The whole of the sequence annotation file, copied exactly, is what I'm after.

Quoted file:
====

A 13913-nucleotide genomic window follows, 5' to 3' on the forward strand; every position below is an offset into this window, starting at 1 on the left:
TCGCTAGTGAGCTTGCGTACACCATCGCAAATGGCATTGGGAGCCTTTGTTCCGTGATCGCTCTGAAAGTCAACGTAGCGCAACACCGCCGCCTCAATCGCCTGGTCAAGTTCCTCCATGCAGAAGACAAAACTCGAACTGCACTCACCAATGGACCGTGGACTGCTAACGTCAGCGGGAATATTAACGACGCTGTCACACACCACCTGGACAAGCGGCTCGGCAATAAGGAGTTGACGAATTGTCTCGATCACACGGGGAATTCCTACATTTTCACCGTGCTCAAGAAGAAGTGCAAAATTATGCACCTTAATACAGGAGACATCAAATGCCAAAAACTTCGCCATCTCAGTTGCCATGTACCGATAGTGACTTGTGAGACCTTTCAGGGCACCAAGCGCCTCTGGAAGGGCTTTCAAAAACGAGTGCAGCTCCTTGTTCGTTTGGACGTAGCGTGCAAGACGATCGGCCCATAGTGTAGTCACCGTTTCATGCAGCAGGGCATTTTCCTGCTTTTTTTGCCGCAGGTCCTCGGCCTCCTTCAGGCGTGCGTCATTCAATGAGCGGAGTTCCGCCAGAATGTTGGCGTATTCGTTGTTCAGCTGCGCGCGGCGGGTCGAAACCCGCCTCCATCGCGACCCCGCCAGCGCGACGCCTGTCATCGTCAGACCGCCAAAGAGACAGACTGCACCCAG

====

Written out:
A 13913-nucleotide genomic window follows, 5' to 3' on the forward strand; every position below is an offset into this window, starting at 1 on the left:
TCGCTAGTGAGCTTGCGTACACCATCGCAAATGGCATTGGGAGCCTTTGTTCCGTGATCGCTCTGAAAGTCAACGTAGCGCAACACCGCCGCCTCAATCGCCTGGTCAAGTTCCTCCATGCAGAAGACAAAACTCGAACTGCACTCACCAATGGACCGTGGACTGCTAACGTCAGCGGGAATATTAACGACGCTGTCACACACCACCTGGACAAGCGGCTCGGCAATAAGGAGTTGACGAATTGTCTCGATCACACGGGGAATTCCTACATTTTCACCGTGCTCAAGAAGAAGTGCAAAATTATGCACCTTAATACAGGAGACATCAAATGCCAAAAACTTCGCCATCTCAGTTGCCATGTACCGATAGTGACTTGTGAGACCTTTCAGGGCACCAAGCGCCTCTGGAAGGGCTTTCAAAAACGAGTGCAGCTCCTTGTTCGTTTGGACGTAGCGTGCAAGACGATCGGCCCATAGTGTAGTCACCGTTTCATGCAGCAGGGCATTTTCCTGCTTTTTTTGCCGCAGGTCCTCGGCCTCCTTCAGGCGTGCGTCATTCAATGAGCGGAGTTCCGCCAGAATGTTGGCGTATTCGTTGTTCAGCTGCGCGCGGCGGGTCGAAACCCGCCTCCATCGCGACCCCGCCAGCGCGACGCCTGTCATCGTCAGACCGCCAAAGAGACAGACTGCACCCAG